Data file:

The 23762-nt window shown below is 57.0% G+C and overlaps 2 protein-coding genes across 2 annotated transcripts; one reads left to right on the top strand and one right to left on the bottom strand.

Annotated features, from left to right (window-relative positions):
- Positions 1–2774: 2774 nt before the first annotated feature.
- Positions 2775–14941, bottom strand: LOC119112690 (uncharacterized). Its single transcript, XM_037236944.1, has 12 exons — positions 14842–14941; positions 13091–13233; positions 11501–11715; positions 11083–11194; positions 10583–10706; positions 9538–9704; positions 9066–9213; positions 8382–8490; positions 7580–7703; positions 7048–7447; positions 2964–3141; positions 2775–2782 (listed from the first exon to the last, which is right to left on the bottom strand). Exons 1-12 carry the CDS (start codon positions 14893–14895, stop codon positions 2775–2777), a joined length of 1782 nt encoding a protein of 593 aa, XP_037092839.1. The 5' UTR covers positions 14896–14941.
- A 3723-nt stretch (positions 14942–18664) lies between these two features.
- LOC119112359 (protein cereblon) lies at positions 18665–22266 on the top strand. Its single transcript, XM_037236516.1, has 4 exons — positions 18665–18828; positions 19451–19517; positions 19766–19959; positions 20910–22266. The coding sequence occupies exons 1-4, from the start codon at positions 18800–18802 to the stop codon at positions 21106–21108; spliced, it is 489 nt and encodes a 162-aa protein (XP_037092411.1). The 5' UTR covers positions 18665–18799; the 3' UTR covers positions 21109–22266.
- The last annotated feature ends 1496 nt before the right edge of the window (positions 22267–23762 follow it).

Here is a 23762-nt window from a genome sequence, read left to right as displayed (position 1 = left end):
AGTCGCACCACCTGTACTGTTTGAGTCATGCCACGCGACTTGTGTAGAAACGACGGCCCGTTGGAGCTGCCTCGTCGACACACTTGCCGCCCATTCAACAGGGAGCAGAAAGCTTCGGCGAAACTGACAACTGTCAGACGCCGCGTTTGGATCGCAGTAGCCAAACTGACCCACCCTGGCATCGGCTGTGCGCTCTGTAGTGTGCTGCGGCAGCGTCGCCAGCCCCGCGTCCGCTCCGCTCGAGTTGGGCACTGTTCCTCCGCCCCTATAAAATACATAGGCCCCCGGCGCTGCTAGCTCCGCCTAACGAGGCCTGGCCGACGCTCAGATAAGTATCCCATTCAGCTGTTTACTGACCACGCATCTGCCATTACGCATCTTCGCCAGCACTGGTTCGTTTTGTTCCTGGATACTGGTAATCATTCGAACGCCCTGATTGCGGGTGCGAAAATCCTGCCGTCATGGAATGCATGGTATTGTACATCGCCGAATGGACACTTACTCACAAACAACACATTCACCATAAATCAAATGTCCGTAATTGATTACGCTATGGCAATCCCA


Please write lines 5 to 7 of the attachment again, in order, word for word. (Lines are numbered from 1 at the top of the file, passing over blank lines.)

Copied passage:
- A 3723-nt stretch (positions 14942–18664) lies between these two features.
- LOC119112359 (protein cereblon) lies at positions 18665–22266 on the top strand. Its single transcript, XM_037236516.1, has 4 exons — positions 18665–18828; positions 19451–19517; positions 19766–19959; positions 20910–22266. The coding sequence occupies exons 1-4, from the start codon at positions 18800–18802 to the stop codon at positions 21106–21108; spliced, it is 489 nt and encodes a 162-aa protein (XP_037092411.1). The 5' UTR covers positions 18665–18799; the 3' UTR covers positions 21109–22266.
- The last annotated feature ends 1496 nt before the right edge of the window (positions 22267–23762 follow it).